One afternoon in early March, Maribel Dominguez went home, back to the ramshackle, poverty-stricken neighborhood of Chalco on the outskirts of Mexico City.
Back, also, to the cheers and horns and drums and good wishes of scores of local residents, family, friends and strangers, all gathered to greet the street urchin-turned superstar.
One hand-lettered banner said it all:
Outside soccer circles, Maribel Dominguez is not a well recognized name north of the Rio Grande, but she is every bit the heroine to Mexican youngsters that Mia Hamm is to their American counterparts.
It was Dominguez, more than anyone else, who in March propelled unfashionable and unfavored Mexico to a place in the women's soccer tournament of the 2004 Olympic Games.
She scored twice against Canada in the do-or-die semifinal qualifying match in San Jose, Costa Rica, and her teammates then made the goals stand up for a historic 2-1 victory that earned them the trip to Athens.
So there were thousands of fans at Mexico City's airport when the team returned, and dozens of reporters, all clamoring for Dominguez.
Then when she got back to the dusty streets of Chalco, she got the biggest surprise.
"I didn't expect that," she said of the welcome.
Flash back to Chalco in the early 1980s. A small girl, one of nine children, is standing alongside a dirt field, watching, fascinated, as one of her older brothers and his friends play soccer day and night.
"From 7 a.m., I was up watching them," she said. "Later on, my youngest brother had nobody to play soccer with, everybody was too old. I was the closest one. So I started playing with him, many, many hours.
"All of my brothers would help: 'This is how you shoot. This is how you do it.' I would practice with them or by myself against the wall.
"Because of the love I had, when I was hitting the ball against the wall I would imagine I was a professional player."
Later, she played on a local boys' team because there were no girls' teams.
"At first, they didn't like me playing at all because I was better than some of the boys," Dominguez said. "But some of the older boys helped me because they recognized my talent."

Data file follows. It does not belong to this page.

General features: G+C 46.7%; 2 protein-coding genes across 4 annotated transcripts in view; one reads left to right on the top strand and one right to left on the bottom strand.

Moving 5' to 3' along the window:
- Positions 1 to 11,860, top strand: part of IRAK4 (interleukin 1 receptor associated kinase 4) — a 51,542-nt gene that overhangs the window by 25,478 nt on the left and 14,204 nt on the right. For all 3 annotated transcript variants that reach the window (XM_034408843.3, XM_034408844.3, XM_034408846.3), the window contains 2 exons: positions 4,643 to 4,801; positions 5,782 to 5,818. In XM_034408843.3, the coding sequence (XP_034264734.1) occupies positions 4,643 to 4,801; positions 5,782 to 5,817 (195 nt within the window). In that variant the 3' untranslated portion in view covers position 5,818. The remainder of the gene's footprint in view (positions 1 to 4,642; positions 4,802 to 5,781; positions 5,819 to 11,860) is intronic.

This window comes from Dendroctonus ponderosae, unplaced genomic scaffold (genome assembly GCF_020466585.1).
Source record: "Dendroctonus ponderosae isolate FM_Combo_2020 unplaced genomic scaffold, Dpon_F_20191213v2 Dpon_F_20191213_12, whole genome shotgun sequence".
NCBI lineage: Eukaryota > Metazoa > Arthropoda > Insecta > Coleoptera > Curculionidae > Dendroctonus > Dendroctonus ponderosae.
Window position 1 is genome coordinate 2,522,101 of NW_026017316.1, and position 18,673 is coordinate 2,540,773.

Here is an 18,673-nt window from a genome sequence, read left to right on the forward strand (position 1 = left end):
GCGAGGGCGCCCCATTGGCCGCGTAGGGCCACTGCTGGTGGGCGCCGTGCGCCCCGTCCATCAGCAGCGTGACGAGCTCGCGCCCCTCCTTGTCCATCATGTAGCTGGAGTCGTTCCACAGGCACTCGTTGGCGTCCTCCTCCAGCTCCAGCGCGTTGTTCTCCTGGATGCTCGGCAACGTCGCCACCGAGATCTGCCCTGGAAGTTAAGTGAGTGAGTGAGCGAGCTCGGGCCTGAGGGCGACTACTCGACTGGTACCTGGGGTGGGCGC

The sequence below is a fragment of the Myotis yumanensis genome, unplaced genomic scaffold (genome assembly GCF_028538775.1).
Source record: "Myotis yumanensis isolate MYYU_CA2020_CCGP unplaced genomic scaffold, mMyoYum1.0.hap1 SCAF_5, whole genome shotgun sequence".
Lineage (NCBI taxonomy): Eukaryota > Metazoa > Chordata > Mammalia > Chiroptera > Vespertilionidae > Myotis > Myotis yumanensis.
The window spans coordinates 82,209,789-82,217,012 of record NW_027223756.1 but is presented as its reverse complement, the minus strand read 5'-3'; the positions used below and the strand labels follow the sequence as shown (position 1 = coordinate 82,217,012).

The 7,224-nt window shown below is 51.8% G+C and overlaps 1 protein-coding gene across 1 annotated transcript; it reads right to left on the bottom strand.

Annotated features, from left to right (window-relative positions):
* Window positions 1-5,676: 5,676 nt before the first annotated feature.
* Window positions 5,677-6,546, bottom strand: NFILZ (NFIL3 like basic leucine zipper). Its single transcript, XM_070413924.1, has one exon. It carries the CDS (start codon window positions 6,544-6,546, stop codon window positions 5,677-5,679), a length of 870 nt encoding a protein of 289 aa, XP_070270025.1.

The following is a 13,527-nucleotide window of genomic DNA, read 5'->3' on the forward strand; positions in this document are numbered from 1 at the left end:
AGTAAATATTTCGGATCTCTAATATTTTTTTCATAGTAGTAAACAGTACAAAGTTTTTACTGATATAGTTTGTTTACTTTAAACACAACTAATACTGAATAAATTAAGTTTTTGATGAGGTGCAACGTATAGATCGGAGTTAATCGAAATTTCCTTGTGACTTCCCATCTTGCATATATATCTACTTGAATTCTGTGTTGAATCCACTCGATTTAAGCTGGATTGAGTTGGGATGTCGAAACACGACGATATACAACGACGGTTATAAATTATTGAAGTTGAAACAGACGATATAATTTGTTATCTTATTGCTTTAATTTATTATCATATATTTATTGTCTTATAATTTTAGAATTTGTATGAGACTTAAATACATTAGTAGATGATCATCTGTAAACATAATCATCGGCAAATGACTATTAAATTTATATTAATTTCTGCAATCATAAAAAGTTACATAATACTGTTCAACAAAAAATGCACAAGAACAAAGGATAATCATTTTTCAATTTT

She was a natural. All the skills and all the moves, came easily.
Later still, she played for a girls' team in Chalco, and then in high school. When Mexico formed a women's national team in 1997, she was invited to participate.
She has been a starter ever since.
Today, Dominguez, 25, who played for the Atlanta Beat of the Women's United Soccer Assn. when the pro league was intact, will be a guest player for the Carolina Courage when it plays the San Diego Spirit at noon in the WUSA Festival at the Home Depot Center in Carson.
"It's an incredible story," said Texas-born and Notre Dame-educated Monica Gonzalez, Mexico's captain.
"I've just seen her grow so much in six years. She was very ill mannered and kind of wild and disrespectful when she first got on the team. And she's changed so much.
"She realizes now that she's got to be a role model for millions of girls."
Gonzalez, from Corpus Christi, said Dominguez's background had a lot to do with her success as a player.
"For me, it's like if I didn't have soccer, I could do other things," she said. "I have an education. For me, soccer's a bonus.
"For her, this is all she has. Maybe that adds pressure, but for her it's more passion. She puts her heart and soul into it.
"She's a superstar and she's capable, I think, of surpassing any player who has ever played on the women's side. She's entertaining. She's fun to watch, because you never know what she's going to do. She tries all the hard things. She doesn't limit herself.
"As women, we don't do bicycle kicks and stuff like that, but she does."
How good a player is Dominguez?
Good enough, said U.S. women's national team Coach April Heinrichs, that she could start for the U.S., which won Olympic gold in 1996 and silver in 2000.
"The thing I like about Maribel is, she could play on any team in the world and get goals," Heinrichs said. "She doesn't have to have great players around her to be a great player.
"She makes every ball a good ball, and as a front-runner that's a tremendous quality to have."
Two-time world champion Julie Foudy agreed.
"She's very good," Foudy said. "She's one of those forwards that you give them an inch, or half a look or half a chance, and she's going to put it away and punish you. You have to be real careful."
It is no insult to the other players on Mexico's team to say that without Dominguez, they would not have achieved half of what they have.
"More than anything else, she loves soccer," said Mexico's Coach Leo Cuellar. "It's not just how she's been polishing her technique and her fitness and her knowledge of the game, but she brings that passion that is so important. She brings that character. She brings that determination that nothing is impossible."
It's an attitude that is infectious.